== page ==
# KNN: My Nearest Neighbors

##### Posted on June 3, 2017 (Last modified on December 27, 2022 )

##### 5 minutes • 988 words

Thanks for tuning in for another *fantastic* **awesome** `hardcore`

~~slippery~~ blog post! In this post, we’re going to cover KNN and it’s implementation in Clojure!

#### What is KNN?

KNN (K-Nearest Neighbors) is simply an algorithm, but you probably knew that at this point. For many, KNN is a terrifying first step into a domain that they’re often not too familiar with — machine learning. That being said, KNN gets looped into several much more complex things by categorizing it like so. Specifically, they get elevated to the same complexity of Neural Networks. KNN is not a neural network, and in fact is simply a classification algorithm, similar conceptually to Voronoi diagrams or even Bayes classifiers.

#### 6 Steps to KNN

KNN is a really simple algorithm that can be broken down to a few simple steps. We’ll work with a simple two-dimensional plane (X,Y coordinates) to keep the algorithm simple.

- Group and normalize your starting/training data (may or may not be needed)
- Define what data points are relevant to classification distance
- Calculate distance between each individual point and the query point then store that in list L
- Sort list L
- Grab the K first items from list L
- Determine the most common “class” in the first K items of list L

For the sake of our project, let’s assume a single data point looks like this: `pos`

is a pair of integers describing the data point’s position on our plane. Class is the class of that data point, in this case, we’re using “Windows”, “OSX” or “Unix”. For our data set, `:pos`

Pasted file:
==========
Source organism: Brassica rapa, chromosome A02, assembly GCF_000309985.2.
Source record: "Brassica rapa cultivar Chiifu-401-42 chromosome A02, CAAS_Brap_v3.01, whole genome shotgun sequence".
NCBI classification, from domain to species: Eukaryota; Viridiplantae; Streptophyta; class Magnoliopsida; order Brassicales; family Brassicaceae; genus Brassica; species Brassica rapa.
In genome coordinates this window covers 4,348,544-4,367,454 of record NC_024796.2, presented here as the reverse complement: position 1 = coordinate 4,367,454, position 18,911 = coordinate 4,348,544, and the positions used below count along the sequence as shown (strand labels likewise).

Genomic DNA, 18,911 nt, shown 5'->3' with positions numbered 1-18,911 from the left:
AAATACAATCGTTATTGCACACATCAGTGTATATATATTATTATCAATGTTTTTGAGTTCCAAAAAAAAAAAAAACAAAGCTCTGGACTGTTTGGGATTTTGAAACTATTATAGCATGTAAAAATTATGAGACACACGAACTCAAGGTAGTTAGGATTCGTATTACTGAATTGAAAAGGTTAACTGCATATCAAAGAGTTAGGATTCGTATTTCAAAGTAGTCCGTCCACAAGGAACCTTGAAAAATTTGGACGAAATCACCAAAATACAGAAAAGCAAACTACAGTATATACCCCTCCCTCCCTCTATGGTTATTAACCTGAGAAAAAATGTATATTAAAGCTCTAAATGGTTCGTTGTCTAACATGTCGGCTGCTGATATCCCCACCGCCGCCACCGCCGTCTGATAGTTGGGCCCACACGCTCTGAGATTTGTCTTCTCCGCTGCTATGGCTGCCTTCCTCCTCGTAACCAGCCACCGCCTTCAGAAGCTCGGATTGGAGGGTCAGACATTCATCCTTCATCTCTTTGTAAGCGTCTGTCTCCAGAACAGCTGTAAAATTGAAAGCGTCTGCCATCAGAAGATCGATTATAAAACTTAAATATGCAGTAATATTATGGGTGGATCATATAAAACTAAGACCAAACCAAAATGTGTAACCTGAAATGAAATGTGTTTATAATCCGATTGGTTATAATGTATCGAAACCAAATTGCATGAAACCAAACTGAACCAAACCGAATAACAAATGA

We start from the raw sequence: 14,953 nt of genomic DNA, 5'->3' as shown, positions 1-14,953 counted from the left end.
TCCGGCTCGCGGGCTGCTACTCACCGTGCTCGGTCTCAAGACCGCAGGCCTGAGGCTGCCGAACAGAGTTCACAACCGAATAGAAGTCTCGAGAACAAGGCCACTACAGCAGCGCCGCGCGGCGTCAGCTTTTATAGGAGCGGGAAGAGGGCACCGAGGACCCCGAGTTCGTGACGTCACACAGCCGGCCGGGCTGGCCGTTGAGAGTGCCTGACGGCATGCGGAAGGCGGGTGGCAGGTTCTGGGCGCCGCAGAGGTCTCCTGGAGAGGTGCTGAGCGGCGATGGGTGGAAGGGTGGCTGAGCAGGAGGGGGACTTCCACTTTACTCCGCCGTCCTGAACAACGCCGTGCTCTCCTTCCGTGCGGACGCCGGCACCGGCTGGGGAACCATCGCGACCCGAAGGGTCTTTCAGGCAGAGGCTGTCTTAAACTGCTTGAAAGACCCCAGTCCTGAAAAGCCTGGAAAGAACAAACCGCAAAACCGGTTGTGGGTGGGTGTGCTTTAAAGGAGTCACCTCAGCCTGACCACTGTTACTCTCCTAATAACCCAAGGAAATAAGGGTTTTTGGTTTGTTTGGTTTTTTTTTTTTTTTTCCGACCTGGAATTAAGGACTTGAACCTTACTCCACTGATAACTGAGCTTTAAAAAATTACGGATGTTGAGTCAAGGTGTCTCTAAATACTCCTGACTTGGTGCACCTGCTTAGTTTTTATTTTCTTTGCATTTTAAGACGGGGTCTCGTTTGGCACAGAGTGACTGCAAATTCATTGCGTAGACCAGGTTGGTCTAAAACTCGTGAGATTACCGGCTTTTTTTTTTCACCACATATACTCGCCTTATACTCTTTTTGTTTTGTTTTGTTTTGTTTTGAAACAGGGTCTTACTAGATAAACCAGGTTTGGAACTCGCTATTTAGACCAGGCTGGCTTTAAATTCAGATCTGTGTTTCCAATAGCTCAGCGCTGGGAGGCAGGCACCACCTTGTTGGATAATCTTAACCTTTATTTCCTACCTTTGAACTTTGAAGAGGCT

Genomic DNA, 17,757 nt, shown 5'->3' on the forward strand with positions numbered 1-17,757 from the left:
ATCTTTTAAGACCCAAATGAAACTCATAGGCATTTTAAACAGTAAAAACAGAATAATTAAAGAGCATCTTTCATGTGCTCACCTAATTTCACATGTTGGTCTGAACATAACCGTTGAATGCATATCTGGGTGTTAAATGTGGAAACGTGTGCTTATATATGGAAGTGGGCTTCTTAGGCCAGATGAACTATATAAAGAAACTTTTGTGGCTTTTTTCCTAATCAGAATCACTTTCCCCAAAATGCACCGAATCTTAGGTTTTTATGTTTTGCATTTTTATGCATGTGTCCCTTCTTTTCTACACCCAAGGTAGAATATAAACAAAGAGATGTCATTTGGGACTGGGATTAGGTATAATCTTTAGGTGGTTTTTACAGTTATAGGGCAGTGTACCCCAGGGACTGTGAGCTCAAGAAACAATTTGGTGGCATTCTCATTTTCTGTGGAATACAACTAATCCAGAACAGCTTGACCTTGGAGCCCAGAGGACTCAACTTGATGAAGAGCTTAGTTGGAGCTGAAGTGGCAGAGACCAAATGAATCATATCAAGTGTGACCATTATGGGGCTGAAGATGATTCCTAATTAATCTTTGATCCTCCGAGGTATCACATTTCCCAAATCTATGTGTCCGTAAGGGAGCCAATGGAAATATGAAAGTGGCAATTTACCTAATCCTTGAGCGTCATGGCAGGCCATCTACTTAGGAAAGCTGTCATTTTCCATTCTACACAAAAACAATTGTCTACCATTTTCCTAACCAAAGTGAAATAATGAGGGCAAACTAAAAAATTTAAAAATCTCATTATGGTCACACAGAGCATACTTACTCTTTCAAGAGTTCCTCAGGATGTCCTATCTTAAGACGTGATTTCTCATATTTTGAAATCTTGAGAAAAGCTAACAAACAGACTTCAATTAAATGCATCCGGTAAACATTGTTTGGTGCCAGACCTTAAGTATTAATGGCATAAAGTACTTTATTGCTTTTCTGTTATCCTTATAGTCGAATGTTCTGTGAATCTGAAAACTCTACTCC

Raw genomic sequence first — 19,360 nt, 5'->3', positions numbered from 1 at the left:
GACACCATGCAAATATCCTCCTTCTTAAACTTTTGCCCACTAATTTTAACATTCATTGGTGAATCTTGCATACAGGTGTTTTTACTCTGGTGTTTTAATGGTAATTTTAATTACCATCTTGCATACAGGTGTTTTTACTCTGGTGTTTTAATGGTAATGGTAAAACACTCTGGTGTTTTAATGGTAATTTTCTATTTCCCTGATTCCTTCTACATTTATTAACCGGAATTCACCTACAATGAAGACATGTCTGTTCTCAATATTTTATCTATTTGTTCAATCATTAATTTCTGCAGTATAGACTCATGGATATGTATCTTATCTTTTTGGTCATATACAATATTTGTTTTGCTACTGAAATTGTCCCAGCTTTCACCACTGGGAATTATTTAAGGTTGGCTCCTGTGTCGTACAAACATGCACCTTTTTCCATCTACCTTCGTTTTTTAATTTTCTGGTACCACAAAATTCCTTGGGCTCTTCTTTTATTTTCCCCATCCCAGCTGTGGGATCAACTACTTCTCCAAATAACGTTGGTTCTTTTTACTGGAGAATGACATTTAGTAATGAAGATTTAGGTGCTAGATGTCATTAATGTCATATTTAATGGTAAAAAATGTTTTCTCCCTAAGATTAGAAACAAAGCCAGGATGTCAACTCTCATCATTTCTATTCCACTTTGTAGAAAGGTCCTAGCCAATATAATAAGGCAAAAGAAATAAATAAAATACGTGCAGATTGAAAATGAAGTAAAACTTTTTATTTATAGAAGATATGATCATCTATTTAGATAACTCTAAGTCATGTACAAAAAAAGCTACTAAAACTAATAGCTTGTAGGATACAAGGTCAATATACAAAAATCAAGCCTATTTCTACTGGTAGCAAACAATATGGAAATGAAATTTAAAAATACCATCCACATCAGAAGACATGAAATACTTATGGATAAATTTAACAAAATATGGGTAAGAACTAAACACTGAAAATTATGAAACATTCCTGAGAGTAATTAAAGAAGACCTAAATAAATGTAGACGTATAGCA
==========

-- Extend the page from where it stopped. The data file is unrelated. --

is `[city-blocks-up-or-down, city-blocks-left-or-right]`

where `[0,0]`

is my apartment. We have now done Step #2 `Define what data points are relevant to classification distance`

.

```
{
:pos [4 9]
:class "Windows"
}
```

In this case, we’re plotting the location and classification of my actual neighbors in San Francisco, and we’ll be able to make a decent estimate of whether or not my new neighbor is more likely to perfer a Windows, OSX, or Unix machine.

Here’s our training set defined in Clojure:

```
(def training-set
[{:pos [ 2 0] :class "OSX"}
{:pos [ 1 3] :class "Windows"}
{:pos [-1 0] :class "Unix"}
{:pos [-9 1] :class "Unix"}
{:pos [ 8 -8] :class "OSX"}
{:pos [ 4 1] :class "OSX"}
{:pos [ 0 0] :class "OSX"}
{:pos [ 4 2] :class "Unix"}
{:pos [ 2 -3] :class "OSX"}
{:pos [ 8 -3] :class "OSX"}])
```

#### Going the Distance / Going for Speed

Next, we need to define a function to determine the distance between two points. For us, this is really straightforward! It’s the distance between the X/Y coordinates in the `:pos`

vector. You can write your own distance formula, but there’s a lot of really great ones out there already and each with their pros and cons (I’ll let you dig into that on your own). For us, we’ll simply used the Euclidean distance formula.

Let’s go ahead and define this in Clojure: